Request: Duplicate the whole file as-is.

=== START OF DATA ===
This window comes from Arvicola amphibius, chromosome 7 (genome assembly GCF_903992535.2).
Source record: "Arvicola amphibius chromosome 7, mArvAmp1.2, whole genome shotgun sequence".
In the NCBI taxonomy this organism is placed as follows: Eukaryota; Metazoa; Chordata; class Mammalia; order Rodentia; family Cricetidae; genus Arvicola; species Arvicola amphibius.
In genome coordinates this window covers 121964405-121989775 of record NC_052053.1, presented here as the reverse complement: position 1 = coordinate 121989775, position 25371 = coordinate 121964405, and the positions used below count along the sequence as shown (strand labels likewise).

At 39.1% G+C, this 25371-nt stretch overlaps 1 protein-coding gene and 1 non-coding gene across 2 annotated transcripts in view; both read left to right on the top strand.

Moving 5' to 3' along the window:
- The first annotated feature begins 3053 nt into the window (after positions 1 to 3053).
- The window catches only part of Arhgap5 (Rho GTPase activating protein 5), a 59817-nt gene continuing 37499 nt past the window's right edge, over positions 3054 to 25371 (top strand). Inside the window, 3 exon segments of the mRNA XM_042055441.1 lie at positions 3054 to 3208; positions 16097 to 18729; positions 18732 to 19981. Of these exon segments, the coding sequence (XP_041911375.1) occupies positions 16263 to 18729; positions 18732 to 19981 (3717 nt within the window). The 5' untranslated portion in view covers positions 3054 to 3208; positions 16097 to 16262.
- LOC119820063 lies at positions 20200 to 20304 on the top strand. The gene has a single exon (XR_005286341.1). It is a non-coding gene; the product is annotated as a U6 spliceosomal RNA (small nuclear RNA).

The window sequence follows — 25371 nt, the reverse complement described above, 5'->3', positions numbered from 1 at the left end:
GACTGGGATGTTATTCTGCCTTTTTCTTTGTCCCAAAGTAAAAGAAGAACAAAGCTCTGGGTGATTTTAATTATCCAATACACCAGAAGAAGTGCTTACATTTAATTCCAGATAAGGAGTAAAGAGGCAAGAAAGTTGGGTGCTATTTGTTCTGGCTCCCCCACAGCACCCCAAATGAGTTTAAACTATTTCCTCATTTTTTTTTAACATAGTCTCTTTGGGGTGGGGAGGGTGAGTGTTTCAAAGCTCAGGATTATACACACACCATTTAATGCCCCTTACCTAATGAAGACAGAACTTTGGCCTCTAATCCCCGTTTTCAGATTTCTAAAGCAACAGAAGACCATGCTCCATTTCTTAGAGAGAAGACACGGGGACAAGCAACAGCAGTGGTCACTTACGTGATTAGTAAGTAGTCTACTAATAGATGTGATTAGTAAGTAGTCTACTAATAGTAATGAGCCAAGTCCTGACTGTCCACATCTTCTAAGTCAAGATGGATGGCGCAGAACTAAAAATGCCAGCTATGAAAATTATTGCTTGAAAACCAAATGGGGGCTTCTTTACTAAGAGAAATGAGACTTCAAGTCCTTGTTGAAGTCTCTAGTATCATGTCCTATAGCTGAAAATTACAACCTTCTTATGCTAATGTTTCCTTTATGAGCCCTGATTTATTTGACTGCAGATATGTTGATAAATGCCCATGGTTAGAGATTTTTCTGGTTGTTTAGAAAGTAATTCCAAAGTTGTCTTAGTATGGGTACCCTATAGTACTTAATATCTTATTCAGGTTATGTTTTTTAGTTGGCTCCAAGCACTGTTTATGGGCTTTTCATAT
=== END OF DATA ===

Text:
This window comes from Arvicola amphibius, chromosome 7 (genome assembly GCF_903992535.2).
Source record: "Arvicola amphibius chromosome 7, mArvAmp1.2, whole genome shotgun sequence".
In the NCBI taxonomy this organism is placed as follows: Eukaryota; Metazoa; Chordata; class Mammalia; order Rodentia; family Cricetidae; genus Arvicola; species Arvicola amphibius.
In genome coordinates this window covers 121964405-121989775 of record NC_052053.1, presented here as the reverse complement: position 1 = coordinate 121989775, position 25371 = coordinate 121964405, and the positions used below count along the sequence as shown (strand labels likewise).

At 39.1% G+C, this 25371-nt stretch overlaps 1 protein-coding gene and 1 non-coding gene across 2 annotated transcripts in view; both read left to right on the top strand.

Moving 5' to 3' along the window:
- The first annotated feature begins 3053 nt into the window (after positions 1 to 3053).
- The window catches only part of Arhgap5 (Rho GTPase activating protein 5), a 59817-nt gene continuing 37499 nt past the window's right edge, over positions 3054 to 25371 (top strand). Inside the window, 3 exon segments of the mRNA XM_042055441.1 lie at positions 3054 to 3208; positions 16097 to 18729; positions 18732 to 19981. Of these exon segments, the coding sequence (XP_041911375.1) occupies positions 16263 to 18729; positions 18732 to 19981 (3717 nt within the window). The 5' untranslated portion in view covers positions 3054 to 3208; positions 16097 to 16262.
- LOC119820063 lies at positions 20200 to 20304 on the top strand. The gene has a single exon (XR_005286341.1). It is a non-coding gene; the product is annotated as a U6 spliceosomal RNA (small nuclear RNA).

The window sequence follows — 25371 nt, the reverse complement described above, 5'->3', positions numbered from 1 at the left end:
GACTGGGATGTTATTCTGCCTTTTTCTTTGTCCCAAAGTAAAAGAAGAACAAAGCTCTGGGTGATTTTAATTATCCAATACACCAGAAGAAGTGCTTACATTTAATTCCAGATAAGGAGTAAAGAGGCAAGAAAGTTGGGTGCTATTTGTTCTGGCTCCCCCACAGCACCCCAAATGAGTTTAAACTATTTCCTCATTTTTTTTTAACATAGTCTCTTTGGGGTGGGGAGGGTGAGTGTTTCAAAGCTCAGGATTATACACACACCATTTAATGCCCCTTACCTAATGAAGACAGAACTTTGGCCTCTAATCCCCGTTTTCAGATTTCTAAAGCAACAGAAGACCATGCTCCATTTCTTAGAGAGAAGACACGGGGACAAGCAACAGCAGTGGTCACTTACGTGATTAGTAAGTAGTCTACTAATAGATGTGATTAGTAAGTAGTCTACTAATAGTAATGAGCCAAGTCCTGACTGTCCACATCTTCTAAGTCAAGATGGATGGCGCAGAACTAAAAATGCCAGCTATGAAAATTATTGCTTGAAAACCAAATGGGGGCTTCTTTACTAAGAGAAATGAGACTTCAAGTCCTTGTTGAAGTCTCTAGTATCATGTCCTATAGCTGAAAATTACAACCTTCTTATGCTAATGTTTCCTTTATGAGCCCTGATTTATTTGACTGCAGATATGTTGATAAATGCCCATGGTTAGAGATTTTTCTGGTTGTTTAGAAAGTAATTCCAAAGTTGTCTTAGTATGGGTACCCTATAGTACTTAATATCTTATTCAGGTTATGTTTTTTAGTTGGCTCCAAGCACTGTTTATGGGCTTTTCATAT